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June, 2010


Exploring the concept of skeuomorphism in design, specifically Apple's use of faux-analog elements.
Today's word of the day comes from Adam Greenfield in an excellent post on Apple's interface design choices. Specifically, Greenfield decries Apple for their cheesy faux-analog Calendar, Notes and the cringe-worthy page turn within iBooks. As you might now imagine, a skeuomorph is "a derivative object which retains ornamental design cues to a structure that was necessary in the original." Seems like a word that might come in handy. Greenfield's solution:
What Apple has to do now is find the visual language that explains the difference between a networked text and a book, a networked calendar entry and a page leaf, or a networked locational fix and a compass heading, and does so for a mass audience of tens or hundreds of millions of non-science-fiction-reading, non-interface-geek human users. The current direction is inexplicable, even cowardly, and the task sketched here is by no means easy. But if anybody can do this, it's the organization that made generations of otherwise arcane propositions comprehensible to ordinary people, that got out far enough ahead of the technology that their offerings Just Worked.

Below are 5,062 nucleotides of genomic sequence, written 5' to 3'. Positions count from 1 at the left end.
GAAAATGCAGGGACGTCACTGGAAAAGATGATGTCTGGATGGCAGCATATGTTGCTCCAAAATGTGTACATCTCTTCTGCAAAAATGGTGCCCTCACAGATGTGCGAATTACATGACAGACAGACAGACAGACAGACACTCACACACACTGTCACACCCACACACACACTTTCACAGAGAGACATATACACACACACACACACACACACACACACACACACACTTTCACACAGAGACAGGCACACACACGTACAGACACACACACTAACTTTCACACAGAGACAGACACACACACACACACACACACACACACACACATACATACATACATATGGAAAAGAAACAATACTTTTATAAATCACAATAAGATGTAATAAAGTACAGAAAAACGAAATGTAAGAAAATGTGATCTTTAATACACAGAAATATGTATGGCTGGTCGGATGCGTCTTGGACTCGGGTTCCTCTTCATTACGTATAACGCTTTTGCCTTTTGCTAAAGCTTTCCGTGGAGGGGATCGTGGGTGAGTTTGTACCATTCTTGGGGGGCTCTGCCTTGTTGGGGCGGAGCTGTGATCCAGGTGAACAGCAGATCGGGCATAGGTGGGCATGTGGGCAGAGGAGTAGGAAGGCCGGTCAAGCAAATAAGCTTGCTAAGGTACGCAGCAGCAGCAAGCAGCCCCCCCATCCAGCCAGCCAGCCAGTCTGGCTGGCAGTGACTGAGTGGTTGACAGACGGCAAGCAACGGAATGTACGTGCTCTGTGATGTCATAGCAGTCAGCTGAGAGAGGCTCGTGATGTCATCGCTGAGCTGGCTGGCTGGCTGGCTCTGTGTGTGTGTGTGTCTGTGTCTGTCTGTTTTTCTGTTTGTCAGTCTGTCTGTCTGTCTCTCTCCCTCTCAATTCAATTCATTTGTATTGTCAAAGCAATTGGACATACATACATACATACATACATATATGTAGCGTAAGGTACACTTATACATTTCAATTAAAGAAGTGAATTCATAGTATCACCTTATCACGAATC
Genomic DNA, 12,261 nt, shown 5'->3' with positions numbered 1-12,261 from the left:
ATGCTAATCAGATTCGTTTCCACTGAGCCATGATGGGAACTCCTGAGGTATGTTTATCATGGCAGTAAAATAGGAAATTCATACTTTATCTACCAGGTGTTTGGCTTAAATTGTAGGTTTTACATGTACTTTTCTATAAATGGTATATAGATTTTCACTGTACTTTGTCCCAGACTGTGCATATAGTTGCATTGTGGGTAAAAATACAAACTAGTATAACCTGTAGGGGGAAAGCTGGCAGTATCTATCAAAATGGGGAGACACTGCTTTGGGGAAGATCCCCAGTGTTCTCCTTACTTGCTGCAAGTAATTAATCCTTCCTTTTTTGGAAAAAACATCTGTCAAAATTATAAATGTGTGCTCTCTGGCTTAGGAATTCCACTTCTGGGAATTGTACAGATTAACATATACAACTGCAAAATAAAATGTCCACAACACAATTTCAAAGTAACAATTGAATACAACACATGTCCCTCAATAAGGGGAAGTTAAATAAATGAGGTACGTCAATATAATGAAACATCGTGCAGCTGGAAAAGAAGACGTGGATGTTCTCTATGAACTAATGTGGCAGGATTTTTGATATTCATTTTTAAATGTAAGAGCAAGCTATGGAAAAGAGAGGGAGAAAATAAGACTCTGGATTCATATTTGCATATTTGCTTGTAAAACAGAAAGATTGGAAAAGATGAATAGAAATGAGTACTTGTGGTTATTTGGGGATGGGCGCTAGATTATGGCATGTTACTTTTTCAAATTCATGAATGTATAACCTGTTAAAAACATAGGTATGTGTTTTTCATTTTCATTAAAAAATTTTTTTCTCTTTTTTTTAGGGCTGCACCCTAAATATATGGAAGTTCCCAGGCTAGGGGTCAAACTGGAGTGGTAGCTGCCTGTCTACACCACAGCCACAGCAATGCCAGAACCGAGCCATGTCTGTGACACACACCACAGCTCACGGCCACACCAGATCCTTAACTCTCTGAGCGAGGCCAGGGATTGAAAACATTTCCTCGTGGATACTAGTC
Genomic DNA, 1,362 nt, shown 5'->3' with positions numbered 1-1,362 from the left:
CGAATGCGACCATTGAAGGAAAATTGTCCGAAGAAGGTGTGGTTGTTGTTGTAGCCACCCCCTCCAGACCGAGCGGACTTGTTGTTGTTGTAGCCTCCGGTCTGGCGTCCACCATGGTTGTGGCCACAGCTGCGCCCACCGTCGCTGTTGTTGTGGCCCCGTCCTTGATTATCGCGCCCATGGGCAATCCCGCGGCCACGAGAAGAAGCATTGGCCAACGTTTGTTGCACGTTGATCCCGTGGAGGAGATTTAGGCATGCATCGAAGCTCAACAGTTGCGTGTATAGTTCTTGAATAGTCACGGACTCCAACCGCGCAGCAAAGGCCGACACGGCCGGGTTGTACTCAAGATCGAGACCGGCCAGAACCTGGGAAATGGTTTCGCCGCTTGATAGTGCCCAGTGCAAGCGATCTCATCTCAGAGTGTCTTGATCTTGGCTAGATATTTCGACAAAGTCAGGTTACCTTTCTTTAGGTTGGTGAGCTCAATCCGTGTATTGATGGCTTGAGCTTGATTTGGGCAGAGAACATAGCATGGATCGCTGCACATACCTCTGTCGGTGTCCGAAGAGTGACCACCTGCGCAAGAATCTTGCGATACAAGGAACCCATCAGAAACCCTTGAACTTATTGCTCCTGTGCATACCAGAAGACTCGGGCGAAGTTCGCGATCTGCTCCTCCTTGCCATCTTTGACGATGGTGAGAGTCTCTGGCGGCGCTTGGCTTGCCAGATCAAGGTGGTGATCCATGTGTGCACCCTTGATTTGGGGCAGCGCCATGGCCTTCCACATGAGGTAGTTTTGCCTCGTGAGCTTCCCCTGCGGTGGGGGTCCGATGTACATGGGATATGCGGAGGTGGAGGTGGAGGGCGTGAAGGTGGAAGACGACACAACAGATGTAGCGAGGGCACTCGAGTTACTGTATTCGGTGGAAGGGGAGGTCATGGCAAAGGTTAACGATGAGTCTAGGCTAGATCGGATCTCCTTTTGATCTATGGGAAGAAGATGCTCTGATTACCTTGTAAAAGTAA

[Via Daring Fireball]
June 30, 2010
Noah Brier | Thanks for reading. | Don't fake the funk on a nasty dunk.